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1. Overview

In this tutorial, we'll look at ways to increment date by one day using Java. Before Java 8, the standard Java date and time libraries weren't very user-friendly. Hence, Joda-Time became the de facto standard date and time library for Java prior to Java 8.

There are also other classes and libraries that could be used to accomplish the task, like java.util.Calendar and Apache Commons.

Java 8 included a better date and time API to address the shortcomings of its older libraries.

Therefore, we're looking at how to increment date by one day using Java 8, Joda-Time API, Java's Calendar class and Apache Commons library.

2. Maven Dependencies

The following dependencies should be included in the pom.xml file:


You can find the latest version of the Joda-Time on Maven Central, and also the latest version of Apache Commons Lang.

3. Using java.time

The java.time.LocalDate class is an immutable date-time representation, often viewed as year-month-day.

LocalDate has many methods for date manipulation, let's see how we can use it to accomplish the same task:

public static String addOneDay(String date) {
    return LocalDate

In this example, we're using java.time.LocalDate class and its plusDays() method to increment the date by one day.

Now, let's verify that this method is working as expected:

public void givenDate_whenUsingJava8_thenAddOneDay() 
  throws Exception {
    String incrementedDate = addOneDay("2018-07-03");
    assertEquals("2018-07-04", incrementedDate);

4. Using java.util.Calendar

Another approach is using java.util.Calendar and its add() method to increment the date.

We'll use it along with java.text.SimpleDateFormat for date formatting purposes:

public static String addOneDayCalendar(String date) 
  throws ParseException {
    SimpleDateFormat sdf = new SimpleDateFormat("yyyy-MM-dd");
    Calendar c = Calendar.getInstance();
    c.add(Calendar.DATE, 1);
    return sdf.format(c.getTime());

java.text.SimpleDateFormat is there to ensure the expected date format is used. The date is increased via the add() method.

Once again, let's make sure this approach works as intended:

public void givenDate_whenUsingCalendar_thenAddOneDay() 
  throws Exception {
    String incrementedDate = addOneDayCalendar("2018-07-03");
    assertEquals("2018-07-04", incrementedDate);

5. Using Joda-Time

The org.joda.time.DateTime class has many methods that help to properly deal with date and time.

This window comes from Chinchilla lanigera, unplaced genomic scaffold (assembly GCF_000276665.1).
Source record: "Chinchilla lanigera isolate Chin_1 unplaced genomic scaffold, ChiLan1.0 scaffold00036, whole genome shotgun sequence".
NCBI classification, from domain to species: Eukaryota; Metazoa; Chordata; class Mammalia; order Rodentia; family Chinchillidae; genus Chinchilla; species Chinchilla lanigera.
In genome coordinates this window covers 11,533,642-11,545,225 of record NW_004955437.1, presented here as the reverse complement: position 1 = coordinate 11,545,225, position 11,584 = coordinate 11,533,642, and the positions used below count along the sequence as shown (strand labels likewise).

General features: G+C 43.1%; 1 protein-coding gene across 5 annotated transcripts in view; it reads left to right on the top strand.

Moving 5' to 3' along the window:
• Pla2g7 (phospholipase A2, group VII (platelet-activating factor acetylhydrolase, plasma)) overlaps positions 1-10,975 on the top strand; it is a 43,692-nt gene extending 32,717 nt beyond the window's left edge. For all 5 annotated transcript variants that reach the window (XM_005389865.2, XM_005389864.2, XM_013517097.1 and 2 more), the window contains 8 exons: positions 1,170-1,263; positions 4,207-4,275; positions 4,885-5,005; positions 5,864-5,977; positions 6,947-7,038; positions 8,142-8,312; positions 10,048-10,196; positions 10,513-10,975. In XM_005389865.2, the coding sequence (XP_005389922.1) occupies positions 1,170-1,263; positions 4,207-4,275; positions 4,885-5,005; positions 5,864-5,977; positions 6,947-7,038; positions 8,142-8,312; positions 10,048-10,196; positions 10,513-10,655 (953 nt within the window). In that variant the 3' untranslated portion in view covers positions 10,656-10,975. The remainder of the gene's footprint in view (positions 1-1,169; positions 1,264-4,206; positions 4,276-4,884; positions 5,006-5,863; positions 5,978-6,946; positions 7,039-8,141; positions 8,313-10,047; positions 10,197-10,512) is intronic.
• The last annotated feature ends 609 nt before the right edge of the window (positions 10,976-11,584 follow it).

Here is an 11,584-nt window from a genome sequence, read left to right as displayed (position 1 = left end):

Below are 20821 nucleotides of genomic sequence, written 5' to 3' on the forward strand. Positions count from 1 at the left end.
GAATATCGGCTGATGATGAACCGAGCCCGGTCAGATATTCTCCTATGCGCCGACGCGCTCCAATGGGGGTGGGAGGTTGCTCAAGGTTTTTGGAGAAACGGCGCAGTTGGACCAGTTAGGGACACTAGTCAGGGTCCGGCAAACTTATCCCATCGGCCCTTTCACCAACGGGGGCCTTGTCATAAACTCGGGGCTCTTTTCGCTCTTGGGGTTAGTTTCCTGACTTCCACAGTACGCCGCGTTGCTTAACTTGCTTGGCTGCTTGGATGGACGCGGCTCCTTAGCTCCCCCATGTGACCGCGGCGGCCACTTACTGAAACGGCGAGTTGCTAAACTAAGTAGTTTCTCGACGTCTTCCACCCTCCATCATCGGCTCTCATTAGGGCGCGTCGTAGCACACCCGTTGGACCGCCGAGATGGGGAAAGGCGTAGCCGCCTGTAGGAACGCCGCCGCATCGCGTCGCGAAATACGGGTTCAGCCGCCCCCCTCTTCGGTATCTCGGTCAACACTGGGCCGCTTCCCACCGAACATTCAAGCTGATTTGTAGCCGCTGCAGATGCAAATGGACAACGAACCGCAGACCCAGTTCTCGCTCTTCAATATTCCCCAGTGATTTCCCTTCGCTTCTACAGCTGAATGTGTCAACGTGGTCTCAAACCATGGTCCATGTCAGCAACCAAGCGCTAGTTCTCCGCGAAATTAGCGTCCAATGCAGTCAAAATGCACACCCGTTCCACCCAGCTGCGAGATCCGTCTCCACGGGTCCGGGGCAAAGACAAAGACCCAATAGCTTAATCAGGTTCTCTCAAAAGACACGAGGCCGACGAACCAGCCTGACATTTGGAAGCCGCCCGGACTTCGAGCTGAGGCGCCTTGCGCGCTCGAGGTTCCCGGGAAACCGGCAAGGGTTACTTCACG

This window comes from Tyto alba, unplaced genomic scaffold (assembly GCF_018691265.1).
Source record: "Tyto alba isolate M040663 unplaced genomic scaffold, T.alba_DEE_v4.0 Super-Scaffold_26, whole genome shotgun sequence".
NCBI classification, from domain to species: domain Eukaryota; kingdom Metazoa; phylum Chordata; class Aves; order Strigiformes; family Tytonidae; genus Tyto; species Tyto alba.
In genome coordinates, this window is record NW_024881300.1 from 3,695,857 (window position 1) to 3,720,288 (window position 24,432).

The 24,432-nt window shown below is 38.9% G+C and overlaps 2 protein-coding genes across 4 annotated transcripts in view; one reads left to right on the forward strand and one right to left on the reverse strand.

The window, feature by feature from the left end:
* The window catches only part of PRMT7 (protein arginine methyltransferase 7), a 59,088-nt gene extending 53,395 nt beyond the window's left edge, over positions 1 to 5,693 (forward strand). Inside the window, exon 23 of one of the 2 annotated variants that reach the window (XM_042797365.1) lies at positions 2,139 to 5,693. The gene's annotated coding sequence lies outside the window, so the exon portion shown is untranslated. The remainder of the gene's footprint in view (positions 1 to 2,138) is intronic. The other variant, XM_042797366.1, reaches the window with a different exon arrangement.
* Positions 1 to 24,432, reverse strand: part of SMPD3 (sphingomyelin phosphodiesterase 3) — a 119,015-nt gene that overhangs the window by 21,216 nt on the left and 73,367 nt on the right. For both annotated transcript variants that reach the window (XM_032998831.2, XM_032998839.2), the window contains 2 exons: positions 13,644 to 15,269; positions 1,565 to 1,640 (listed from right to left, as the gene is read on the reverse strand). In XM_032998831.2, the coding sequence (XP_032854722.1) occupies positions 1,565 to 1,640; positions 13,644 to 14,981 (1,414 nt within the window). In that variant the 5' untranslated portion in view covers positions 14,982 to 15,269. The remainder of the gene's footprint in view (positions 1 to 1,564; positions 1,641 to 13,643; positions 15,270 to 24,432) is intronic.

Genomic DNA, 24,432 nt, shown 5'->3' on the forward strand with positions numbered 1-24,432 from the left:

Let's see how we can use it to increment the date by one day:

public static String addOneDayJodaTime(String date) {
    DateTime dateTime = new DateTime(date);
    return dateTime

Here, we use org.joda.time.DateTime class and its plusDays() method to increment the date by one day.

We can verify that the code above works with the following unit test:

public void givenDate_whenUsingJodaTime_thenAddOneDay() throws Exception {
    String incrementedDate = addOneDayJodaTime("2018-07-03");
    assertEquals("2018-07-04", incrementedDate);

6. Using Apache Commons

Another library commonly used for date manipulation (among other things) is Apache Commons. It's a suite of utilities surrounding the use of the java.util.Calendar and java.util.Date objects.

For our task, we can use the org.apache.commons.lang3.time.DateUtils class and its addDays() method (note that SimpleDateFormat is again used for date formatting):

public static String addOneDayApacheCommons(String date) 
  throws ParseException {
    SimpleDateFormat sdf
      = new SimpleDateFormat("yyyy-MM-dd");
    Date incrementedDate = DateUtils
      .addDays(sdf.parse(date), 1);
    return sdf.format(incrementedDate);

As usual, we'll verify the results with a unit test:

public void givenDate_whenUsingApacheCommons_thenAddOneDay()
  throws Exception {
    String incrementedDate = addOneDayApacheCommons(
    assertEquals("2018-07-04", incrementedDate);

7. Conclusion

In this quick article, we looked at various approaches to dealing with a simple task of incrementing date by one day. We've shown how it can be accomplished using Java's core APIs as well as some popular 3rd party libraries.

The code samples used in this article can be found over on GitHub.

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